Spending two weeks in the Motueka area, I was struck by how much the landscape is dominated by agriculture. Many of the hills are covered in pine forest and the flat lowlands are devoted to orchards of apples and kiwifruit and strings of hops.
The commercial orchards require a lot of chemical input. There used to be a factory at Mapua that made agricultural chemicals, many of which have been banned.
As reported by New Zealand Geographic:
…this sad and barren land is a highly toxic waste area laced with agricultural poisons strong enough to kill the hardiest plague of insects. Lying empty and abandoned since 1988 when the Fruitgrowers Chemical Company (FCC) finally closed after 56 years of manufacturing a cocktail of toxic agricultural chemicals and pesticides, the site has sat unused and unusable.
The legacy of the factory is still being felt with contaminated land that cannot be used for home-grown vegetables (as instructed by a recent letter from the council to residents). And it can’t be a coincidence that there are very few mosquitoes or sandflies around Mapua…one of the nicer side effects of being near a toxic chemical plant that has contaminated land and water far beyond the confines of the area that has been remediated .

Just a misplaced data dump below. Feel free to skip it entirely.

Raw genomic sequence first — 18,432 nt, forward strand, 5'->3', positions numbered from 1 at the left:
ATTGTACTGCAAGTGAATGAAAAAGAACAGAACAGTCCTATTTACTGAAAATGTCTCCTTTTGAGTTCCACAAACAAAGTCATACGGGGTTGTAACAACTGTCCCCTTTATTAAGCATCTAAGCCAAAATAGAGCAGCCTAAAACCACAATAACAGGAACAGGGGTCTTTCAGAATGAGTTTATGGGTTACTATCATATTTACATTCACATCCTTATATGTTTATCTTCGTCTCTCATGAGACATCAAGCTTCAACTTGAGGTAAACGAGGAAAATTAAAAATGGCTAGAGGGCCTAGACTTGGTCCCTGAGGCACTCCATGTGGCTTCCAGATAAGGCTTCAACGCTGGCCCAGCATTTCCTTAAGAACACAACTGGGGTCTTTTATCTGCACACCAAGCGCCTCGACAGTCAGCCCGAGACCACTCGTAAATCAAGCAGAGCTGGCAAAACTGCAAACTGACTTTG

The best parts of Motueka are down by the estuary, the grandly named Port Motueka. If you look past the Talley's seafood processing plant and head office, you can see the beauty of this tidal landscape.
And the river is beautiful.
The Coastal Cafe is a good place to be on a dry day. It makes excellent coffee and you can watch the birdlife amongst the boats.
And you can wander up the coast to see the wreck of the Janie Seddon, which was scuppered in the 1950s and is gradually being reclaimed by the estuary.
For more on the history of the Janie Seddon, head here.